The four Majors or Grand Slam tournaments, the four biggest competitions on the tennis circuit, are Wimbledon, the US Open, the French Open, and the Australian Open. Since the mid 1920s they became and have remained the most prestigious events in tennis. Winning these four tournaments in the same year is called the Grand Slam (a term borrowed from bridge).

1877: Wimbledon
The Championships, Wimbledon, were founded by the All England Club in 1877 to raise money for the club. The first Championships were contested by 22 men and the winner received a Silver Gilt Cup proclaiming the winner to be "The All England Lawn Tennis Club Single Handed Champion of the World".The first Championships culminated a significant debate on how to standardize the rules. The following year it was recognized as the official British Championships, although it was open to international competitors. In 1884 the Ladies Singles and Gentlemen's Doubles Championships were inaugurated, followed by the Ladies and Mixed Doubles in 1913.

1877: The Championships


Venue change
1877: Worple Road, 
1922: Church Road, 


1881: U.S. Open

Tennis was first played in the U.S. at the home of Mary Ewing Outerbridge at the Staten Island Cricket Club in New Brighton Staten Island, New York in 1874. In 1881, the desire to play tennis competitively led to the establishment of tennis clubs.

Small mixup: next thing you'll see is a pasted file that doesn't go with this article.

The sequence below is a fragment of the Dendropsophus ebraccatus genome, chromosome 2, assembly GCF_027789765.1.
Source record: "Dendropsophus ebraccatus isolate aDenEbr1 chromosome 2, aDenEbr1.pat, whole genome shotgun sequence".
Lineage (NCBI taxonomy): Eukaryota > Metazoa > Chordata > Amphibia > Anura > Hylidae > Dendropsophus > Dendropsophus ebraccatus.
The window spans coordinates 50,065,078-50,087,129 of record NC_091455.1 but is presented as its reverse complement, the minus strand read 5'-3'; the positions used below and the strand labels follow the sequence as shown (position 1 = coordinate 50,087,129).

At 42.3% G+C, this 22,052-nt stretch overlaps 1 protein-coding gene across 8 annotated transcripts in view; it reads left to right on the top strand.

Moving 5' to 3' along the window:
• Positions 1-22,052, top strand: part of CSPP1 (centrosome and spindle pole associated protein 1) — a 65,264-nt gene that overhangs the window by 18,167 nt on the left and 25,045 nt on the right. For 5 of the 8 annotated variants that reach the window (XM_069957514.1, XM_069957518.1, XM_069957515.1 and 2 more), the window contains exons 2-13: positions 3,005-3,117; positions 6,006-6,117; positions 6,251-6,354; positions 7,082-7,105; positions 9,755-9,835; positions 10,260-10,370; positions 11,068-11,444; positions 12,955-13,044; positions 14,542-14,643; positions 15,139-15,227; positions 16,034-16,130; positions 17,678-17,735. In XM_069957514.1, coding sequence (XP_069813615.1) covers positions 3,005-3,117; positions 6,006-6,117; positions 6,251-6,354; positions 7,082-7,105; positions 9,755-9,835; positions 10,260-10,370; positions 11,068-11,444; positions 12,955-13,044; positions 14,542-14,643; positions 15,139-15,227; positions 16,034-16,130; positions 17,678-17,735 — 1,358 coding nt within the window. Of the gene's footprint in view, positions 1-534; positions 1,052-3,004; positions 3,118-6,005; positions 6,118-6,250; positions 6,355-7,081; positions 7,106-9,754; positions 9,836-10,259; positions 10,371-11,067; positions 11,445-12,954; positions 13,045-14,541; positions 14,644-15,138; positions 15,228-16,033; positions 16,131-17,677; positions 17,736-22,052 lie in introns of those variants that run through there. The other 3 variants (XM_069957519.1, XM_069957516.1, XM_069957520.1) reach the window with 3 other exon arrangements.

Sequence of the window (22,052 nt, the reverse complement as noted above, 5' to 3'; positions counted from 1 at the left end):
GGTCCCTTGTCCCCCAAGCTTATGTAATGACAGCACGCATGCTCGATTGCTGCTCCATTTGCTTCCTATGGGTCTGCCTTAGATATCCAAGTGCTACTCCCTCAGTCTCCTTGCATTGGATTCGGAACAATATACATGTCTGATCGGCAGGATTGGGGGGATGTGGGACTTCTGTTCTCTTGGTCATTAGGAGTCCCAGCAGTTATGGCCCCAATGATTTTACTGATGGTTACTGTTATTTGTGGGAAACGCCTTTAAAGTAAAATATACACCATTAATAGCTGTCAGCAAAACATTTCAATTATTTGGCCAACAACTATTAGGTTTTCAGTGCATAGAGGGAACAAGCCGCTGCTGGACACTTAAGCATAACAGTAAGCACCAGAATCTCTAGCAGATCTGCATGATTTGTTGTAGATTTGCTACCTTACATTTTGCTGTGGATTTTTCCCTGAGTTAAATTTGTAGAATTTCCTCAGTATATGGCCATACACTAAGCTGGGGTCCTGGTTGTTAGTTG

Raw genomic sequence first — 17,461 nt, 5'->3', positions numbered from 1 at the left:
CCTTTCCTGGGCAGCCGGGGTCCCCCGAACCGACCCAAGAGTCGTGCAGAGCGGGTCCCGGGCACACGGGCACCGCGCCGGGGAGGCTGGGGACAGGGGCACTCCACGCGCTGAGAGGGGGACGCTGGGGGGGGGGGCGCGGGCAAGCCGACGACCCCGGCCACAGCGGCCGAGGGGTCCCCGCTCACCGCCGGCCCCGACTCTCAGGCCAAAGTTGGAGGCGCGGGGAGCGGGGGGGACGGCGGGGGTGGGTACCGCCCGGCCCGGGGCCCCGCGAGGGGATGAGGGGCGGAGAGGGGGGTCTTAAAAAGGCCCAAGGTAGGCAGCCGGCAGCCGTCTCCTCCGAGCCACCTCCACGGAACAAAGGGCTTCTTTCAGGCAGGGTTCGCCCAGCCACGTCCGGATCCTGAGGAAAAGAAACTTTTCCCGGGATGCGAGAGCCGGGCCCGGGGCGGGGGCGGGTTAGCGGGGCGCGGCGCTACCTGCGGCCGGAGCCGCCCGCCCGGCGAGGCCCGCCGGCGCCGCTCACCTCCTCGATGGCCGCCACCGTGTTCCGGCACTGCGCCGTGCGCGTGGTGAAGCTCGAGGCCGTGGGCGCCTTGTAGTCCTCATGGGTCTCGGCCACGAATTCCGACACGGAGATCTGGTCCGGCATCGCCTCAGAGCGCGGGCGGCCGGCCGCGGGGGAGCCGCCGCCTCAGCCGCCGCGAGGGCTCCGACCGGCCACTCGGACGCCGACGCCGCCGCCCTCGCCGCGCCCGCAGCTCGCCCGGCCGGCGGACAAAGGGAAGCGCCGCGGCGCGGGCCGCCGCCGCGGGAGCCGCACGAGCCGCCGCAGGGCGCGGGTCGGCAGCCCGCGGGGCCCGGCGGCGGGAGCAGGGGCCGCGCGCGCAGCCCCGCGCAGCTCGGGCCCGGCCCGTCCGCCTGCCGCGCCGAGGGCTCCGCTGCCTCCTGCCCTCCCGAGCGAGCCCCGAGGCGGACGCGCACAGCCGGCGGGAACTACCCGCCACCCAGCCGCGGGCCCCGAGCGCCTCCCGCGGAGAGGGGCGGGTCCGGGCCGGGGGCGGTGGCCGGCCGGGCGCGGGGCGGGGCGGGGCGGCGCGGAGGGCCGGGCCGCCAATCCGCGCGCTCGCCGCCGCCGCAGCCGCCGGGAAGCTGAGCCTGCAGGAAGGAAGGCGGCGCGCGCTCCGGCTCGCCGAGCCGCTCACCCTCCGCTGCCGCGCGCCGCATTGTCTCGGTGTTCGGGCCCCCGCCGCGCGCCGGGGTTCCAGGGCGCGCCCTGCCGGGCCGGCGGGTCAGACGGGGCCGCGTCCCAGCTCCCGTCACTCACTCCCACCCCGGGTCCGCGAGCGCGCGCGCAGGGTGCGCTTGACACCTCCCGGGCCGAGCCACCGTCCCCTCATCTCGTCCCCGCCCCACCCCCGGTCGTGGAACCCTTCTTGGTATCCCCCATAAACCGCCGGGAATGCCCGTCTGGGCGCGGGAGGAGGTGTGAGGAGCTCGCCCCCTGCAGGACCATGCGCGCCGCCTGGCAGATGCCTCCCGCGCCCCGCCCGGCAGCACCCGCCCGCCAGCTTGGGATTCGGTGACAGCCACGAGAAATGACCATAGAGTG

The exact location of the club was under what is now the Staten Island Ferry terminal. The first American National tournament in 1880 was played there. An Englishman named O.E Woodhouse won the singles match. There was also a doubles match which was won by a local pair. There were different rules at each club. The ball in Boston was larger than the one normally used in NY. On May 21, 1881, the United States National Lawn Tennis Association (now the United States Tennis Association) was formed to standardize the rules and organize competitions.